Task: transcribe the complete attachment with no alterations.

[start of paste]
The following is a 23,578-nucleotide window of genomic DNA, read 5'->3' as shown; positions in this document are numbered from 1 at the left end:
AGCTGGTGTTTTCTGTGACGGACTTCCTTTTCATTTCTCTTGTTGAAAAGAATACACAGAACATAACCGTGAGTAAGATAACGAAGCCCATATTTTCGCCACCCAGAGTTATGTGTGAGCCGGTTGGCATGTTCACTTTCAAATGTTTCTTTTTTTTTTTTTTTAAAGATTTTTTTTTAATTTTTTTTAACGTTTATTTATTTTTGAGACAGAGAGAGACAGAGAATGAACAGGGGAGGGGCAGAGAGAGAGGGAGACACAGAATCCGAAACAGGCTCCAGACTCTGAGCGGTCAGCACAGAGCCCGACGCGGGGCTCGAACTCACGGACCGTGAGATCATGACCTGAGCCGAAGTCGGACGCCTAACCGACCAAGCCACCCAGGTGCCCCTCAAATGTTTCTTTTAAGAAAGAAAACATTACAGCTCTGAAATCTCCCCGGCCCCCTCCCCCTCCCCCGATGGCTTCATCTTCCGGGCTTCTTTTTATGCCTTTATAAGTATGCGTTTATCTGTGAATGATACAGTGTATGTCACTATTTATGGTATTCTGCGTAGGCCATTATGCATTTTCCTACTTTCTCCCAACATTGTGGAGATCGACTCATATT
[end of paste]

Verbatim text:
The following is a 23,578-nucleotide window of genomic DNA, read 5'->3' as shown; positions in this document are numbered from 1 at the left end:
AGCTGGTGTTTTCTGTGACGGACTTCCTTTTCATTTCTCTTGTTGAAAAGAATACACAGAACATAACCGTGAGTAAGATAACGAAGCCCATATTTTCGCCACCCAGAGTTATGTGTGAGCCGGTTGGCATGTTCACTTTCAAATGTTTCTTTTTTTTTTTTTTTAAAGATTTTTTTTTAATTTTTTTTAACGTTTATTTATTTTTGAGACAGAGAGAGACAGAGAATGAACAGGGGAGGGGCAGAGAGAGAGGGAGACACAGAATCCGAAACAGGCTCCAGACTCTGAGCGGTCAGCACAGAGCCCGACGCGGGGCTCGAACTCACGGACCGTGAGATCATGACCTGAGCCGAAGTCGGACGCCTAACCGACCAAGCCACCCAGGTGCCCCTCAAATGTTTCTTTTAAGAAAGAAAACATTACAGCTCTGAAATCTCCCCGGCCCCCTCCCCCTCCCCCGATGGCTTCATCTTCCGGGCTTCTTTTTATGCCTTTATAAGTATGCGTTTATCTGTGAATGATACAGTGTATGTCACTATTTATGGTATTCTGCGTAGGCCATTATGCATTTTCCTACTTTCTCCCAACATTGTGGAGATCGACTCATATT